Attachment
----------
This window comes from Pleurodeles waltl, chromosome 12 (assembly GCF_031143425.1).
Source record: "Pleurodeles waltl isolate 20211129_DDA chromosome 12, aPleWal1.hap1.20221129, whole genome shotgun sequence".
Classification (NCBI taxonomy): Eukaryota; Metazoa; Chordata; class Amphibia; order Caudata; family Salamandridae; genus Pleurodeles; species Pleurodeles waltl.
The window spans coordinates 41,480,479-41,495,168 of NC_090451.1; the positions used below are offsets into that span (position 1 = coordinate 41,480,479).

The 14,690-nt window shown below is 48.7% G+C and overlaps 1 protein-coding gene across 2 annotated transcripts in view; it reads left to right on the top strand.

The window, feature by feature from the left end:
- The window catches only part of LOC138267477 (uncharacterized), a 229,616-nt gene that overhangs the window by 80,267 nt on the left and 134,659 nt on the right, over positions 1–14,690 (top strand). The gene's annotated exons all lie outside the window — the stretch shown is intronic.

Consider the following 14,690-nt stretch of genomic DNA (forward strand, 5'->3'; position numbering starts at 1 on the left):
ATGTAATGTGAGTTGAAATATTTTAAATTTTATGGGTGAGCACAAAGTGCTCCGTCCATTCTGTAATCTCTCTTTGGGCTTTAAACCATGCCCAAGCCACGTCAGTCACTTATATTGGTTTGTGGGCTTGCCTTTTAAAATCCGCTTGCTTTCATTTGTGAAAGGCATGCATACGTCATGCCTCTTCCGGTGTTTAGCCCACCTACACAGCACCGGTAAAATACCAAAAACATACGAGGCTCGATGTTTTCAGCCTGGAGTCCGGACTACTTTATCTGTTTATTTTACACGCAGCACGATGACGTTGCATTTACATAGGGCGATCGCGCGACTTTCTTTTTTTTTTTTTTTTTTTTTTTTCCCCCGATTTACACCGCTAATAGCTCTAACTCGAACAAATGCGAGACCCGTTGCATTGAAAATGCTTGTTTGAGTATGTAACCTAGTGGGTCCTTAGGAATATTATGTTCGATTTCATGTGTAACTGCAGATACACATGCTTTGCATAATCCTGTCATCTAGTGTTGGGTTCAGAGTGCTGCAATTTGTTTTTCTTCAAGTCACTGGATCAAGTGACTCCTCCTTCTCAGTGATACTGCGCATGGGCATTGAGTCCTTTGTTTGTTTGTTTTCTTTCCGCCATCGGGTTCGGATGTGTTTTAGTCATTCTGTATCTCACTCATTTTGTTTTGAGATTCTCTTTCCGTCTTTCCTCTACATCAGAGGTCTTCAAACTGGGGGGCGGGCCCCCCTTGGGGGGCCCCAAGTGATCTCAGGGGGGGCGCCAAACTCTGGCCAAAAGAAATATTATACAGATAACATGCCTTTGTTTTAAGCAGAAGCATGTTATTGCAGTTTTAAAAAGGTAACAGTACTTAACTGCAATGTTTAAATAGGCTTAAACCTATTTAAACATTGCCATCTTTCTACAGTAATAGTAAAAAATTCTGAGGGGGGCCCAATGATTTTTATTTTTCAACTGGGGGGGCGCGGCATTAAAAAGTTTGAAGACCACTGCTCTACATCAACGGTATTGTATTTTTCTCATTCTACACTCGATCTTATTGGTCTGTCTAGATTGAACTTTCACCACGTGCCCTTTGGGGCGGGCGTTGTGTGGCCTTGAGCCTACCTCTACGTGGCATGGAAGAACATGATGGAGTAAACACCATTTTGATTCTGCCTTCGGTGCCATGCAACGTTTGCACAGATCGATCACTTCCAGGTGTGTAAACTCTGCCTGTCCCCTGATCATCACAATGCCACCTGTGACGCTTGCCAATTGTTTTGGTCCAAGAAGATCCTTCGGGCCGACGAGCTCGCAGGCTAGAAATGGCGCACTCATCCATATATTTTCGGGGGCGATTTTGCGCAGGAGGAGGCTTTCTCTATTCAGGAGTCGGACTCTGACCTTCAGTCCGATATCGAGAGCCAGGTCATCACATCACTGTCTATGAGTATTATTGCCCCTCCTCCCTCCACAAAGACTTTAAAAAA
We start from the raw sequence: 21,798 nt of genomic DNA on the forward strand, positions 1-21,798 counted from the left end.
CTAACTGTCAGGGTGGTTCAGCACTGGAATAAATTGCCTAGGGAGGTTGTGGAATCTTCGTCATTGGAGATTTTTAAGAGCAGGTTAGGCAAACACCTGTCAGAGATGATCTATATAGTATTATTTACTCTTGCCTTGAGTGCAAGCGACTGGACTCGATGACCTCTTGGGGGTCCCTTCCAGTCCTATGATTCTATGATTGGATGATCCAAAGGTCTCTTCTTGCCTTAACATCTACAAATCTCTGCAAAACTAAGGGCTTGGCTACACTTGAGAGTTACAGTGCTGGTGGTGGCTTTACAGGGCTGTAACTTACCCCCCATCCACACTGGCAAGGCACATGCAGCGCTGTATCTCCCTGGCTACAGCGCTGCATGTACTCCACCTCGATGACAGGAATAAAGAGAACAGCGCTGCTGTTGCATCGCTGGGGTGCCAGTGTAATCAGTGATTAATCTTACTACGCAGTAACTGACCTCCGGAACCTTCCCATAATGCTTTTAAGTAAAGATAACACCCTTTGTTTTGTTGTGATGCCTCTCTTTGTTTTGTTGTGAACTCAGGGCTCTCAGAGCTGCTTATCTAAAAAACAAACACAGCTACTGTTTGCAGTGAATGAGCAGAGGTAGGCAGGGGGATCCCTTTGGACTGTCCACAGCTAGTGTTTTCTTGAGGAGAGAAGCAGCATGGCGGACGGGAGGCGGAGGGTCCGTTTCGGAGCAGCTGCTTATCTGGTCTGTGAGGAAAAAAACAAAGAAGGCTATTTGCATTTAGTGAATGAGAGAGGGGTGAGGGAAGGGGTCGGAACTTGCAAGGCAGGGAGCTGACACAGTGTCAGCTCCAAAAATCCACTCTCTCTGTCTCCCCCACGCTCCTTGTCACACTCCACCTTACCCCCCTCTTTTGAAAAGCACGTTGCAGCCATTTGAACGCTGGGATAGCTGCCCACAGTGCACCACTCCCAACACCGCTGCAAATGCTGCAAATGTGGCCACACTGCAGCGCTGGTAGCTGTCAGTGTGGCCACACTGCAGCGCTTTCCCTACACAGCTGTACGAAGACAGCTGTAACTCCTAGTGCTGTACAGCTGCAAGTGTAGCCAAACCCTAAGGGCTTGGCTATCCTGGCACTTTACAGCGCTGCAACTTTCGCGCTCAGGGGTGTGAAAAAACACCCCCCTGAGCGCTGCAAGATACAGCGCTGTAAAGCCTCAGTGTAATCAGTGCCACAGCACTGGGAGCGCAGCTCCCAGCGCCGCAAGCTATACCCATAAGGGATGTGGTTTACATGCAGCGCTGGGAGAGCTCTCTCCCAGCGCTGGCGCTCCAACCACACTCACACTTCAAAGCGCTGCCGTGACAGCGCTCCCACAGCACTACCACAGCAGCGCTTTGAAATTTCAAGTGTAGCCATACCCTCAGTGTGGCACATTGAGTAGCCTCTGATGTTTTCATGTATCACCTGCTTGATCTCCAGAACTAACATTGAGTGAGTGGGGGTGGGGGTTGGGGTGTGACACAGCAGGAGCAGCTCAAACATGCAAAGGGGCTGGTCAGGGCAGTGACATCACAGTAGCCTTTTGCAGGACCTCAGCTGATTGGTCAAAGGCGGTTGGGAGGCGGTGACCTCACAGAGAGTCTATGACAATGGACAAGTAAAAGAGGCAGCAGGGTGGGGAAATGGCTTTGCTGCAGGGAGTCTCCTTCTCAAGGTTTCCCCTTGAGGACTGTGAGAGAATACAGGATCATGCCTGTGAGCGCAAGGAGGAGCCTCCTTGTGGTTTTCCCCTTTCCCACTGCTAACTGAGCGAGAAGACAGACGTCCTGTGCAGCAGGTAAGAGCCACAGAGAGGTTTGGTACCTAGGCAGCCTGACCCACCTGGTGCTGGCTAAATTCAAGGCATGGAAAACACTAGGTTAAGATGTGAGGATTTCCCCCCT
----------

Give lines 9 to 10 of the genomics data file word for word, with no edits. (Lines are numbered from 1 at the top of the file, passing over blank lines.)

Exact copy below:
ATGTAATGTGAGTTGAAATATTTTAAATTTTATGGGTGAGCACAAAGTGCTCCGTCCATTCTGTAATCTCTCTTTGGGCTTTAAACCATGCCCAAGCCACGTCAGTCACTTATATTGGTTTGTGGGCTTGCCTTTTAAAATCCGCTTGCTTTCATTTGTGAAAGGCATGCATACGTCATGCCTCTTCCGGTGTTTAGCCCACCTACACAGCACCGGTAAAATACCAAAAACATACGAGGCTCGATGTTTTCAGCCTGGAGTCCGGACTACTTTATCTGTTTATTTTACACGCAGCACGATGACGTTGCATTTACATAGGGCGATCGCGCGACTTTCTTTTTTTTTTTTTTTTTTTTTTTTCCCCCGATTTACACCGCTAATAGCTCTAACTCGAACAAATGCGAGACCCGTTGCATTGAAAATGCTTGTTTGAGTATGTAACCTAGTGGGTCCTTAGGAATATTATGTTCGATTTCATGTGTAACTGCAGATACACATGCTTTGCATAATCCTGTCATCTAGTGTTGGGTTCAGAGTGCTGCAATTTGTTTTTCTTCAAGTCACTGGATCAAGTGACTCCTCCTTCTCAGTGATACTGCGCATGGGCATTGAGTCCTTTGTTTGTTTGTTTTCTTTCCGCCATCGGGTTCGGATGTGTTTTAGTCATTCTGTATCTCACTCATTTTGTTTTGAGATTCTCTTTCCGTCTTTCCTCTACATCAGAGGTCTTCAAACTGGGGGGCGGGCCCCCCTTGGGGGGCCCCAAGTGATCTCAGGGGGGGCGCCAAACTCTGGCCAAAAGAAATATTATACAGATAACATGCCTTTGTTTTAAGCAGAAGCATGTTATTGCAGTTTTAAAAAGGTAACAGTACTTAACTGCAATGTTTAAATAGGCTTAAACCTATTTAAACATTGCCATCTTTCTACAGTAATAGTAAAAAATTCTGAGGGGGGCCCAATGATTTTTATTTTTCAACTGGGGGGGCGCGGCATTAAAAAGTTTGAAGACCACTGCTCTACATCAACGGTATTGTATTTTTCTCATTCTACACTCGATCTTATTGGTCTGTCTAGATTGAACTTTCACCACGTGCCCTTTGGGGCGGGCGTTGTGTGGCCTTGAGCCTACCTCTACGTGGCATGGAAGAACATGATGGAGTAAACACCATTTTGATTCTGCCTTCGGTGCCATGCAACGTTTGCACAGATCGATCACTTCCAGGTGTGTAAACTCTGCCTGTCCCCTGATCATCACAATGCCACCTGTGACGCTTGCCAATTGTTTTGGTCCAAGAAGATCCTTCGGGCCGACGAGCTCGCAGGCTAGAAATGGCGCACTCATCCATATATTTTCGGGGGCGATTTTGCGCAGGAGGAGGCTTTCTCTATTCAGGAGTCGGACTCTGACCTTCAGTCCGATATCGAGAGCCAGGTCATCACATCACTGTCTATGAGTATTATTGCCCCTCCTCCCTCCACAAAGACTTTAAAAAA
We start from the raw sequence: 21,798 nt of genomic DNA on the forward strand, positions 1-21,798 counted from the left end.